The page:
The pace of corn growth accelerates as we approach the middle of June. It’s more of a sprint than a race to complete the task of building ridges in our corn. We started on June 17 with a quick test run to make sure that the cultivator was set up properly.
Ridging wing – rear view.
On June 20 we hit ground running. Two cultivators ridging corn. There was some slow going, at around 3 mph, in corn that wasn’t quite big enough to handle the amount of dirt that flows from the ridging wings. The larger corn let us easily travel at 6 mph. That speed covers a respectable amount of acres in a day.
Close encounter with rain.
The rain caught us.
On the last day of ridging we were pushing hard to beat the rain. I kept one eye on the radar on my iPhone as showers skirted around us on the north and south. The tip of the south rain was within striking distance but managed to slip by at around 8 am. Pushing hard, we finished the field as the rain closed in at 9:20 am. The windshield wipers were running on the trip home but another year of ridging was behind us. Oh, the satisfaction.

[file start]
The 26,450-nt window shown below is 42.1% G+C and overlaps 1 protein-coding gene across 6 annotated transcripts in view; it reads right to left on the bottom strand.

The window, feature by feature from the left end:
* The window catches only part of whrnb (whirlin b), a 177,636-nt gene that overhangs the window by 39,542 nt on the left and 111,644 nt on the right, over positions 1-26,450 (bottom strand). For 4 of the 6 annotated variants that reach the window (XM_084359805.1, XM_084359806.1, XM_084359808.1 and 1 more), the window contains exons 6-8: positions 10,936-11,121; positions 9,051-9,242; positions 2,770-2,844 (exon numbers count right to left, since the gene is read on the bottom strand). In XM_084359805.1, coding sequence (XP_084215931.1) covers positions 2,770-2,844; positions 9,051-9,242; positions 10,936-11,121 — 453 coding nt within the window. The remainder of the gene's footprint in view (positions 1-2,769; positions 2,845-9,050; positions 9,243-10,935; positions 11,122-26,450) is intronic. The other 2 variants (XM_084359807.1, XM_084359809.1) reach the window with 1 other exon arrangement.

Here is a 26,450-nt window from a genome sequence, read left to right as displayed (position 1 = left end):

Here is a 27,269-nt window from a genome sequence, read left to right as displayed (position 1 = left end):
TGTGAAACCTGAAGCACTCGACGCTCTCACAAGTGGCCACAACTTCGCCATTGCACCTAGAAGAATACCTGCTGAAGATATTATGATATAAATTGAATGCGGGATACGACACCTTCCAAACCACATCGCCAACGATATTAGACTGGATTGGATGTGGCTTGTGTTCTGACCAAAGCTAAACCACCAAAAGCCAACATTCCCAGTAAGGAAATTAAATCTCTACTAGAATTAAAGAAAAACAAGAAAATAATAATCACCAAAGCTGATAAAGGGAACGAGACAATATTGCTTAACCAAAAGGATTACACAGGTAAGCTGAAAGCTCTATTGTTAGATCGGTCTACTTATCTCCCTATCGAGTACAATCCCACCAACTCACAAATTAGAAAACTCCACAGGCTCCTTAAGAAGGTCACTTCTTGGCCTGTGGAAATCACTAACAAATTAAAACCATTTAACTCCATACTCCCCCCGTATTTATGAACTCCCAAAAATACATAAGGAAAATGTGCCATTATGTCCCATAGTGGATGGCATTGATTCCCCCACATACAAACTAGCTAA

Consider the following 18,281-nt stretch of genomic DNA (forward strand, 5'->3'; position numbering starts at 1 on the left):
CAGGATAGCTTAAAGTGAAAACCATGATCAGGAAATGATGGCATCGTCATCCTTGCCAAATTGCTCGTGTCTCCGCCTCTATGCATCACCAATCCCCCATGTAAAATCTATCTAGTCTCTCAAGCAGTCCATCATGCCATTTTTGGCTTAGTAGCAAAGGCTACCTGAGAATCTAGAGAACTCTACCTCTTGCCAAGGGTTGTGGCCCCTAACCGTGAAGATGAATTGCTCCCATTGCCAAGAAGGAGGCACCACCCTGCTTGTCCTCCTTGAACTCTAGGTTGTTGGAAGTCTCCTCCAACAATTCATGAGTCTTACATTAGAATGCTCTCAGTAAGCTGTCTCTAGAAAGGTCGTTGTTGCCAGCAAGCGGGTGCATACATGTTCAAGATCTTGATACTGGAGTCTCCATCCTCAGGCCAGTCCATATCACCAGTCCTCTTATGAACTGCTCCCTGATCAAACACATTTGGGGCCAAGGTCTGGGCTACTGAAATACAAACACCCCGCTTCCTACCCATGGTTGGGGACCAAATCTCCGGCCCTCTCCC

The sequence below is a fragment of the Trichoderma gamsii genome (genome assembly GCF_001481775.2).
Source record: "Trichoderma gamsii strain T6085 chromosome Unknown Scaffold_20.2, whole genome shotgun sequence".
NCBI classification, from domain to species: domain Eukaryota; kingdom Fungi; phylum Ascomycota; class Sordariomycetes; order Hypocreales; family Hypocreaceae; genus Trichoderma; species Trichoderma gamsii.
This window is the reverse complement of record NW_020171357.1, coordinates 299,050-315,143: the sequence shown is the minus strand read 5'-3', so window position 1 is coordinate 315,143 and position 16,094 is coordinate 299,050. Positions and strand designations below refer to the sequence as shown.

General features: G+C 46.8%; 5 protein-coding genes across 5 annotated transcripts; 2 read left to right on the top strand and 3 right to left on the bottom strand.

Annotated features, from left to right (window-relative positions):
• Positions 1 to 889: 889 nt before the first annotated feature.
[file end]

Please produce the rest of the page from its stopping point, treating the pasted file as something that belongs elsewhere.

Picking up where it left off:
I’m always amazed at how short the window is for building ridges in our corn. We had an area between two groves that grows fast because of the heat trapped there. We decided we better get that ridged before it was too tall. As long as we were at it we tried the shorter corn in the field and were pleased with how well the soil flowed through the cultivator. This is the most mellow soil we’ve cultivated in many years. We pushed hard and got through 75% of our corn acres and then got rained out on a Friday evening. It was Wednesday the next week before we got back in the corn. The corn had grown from 12-18″ to nearly 3′ tall in this amount of time. The soil was still on the wet side but the corn was visibly taller each day, so time was not on our side. We did get finished with the ridges as the rain held off. One more rain and some fields or areas of fields would have been too tall.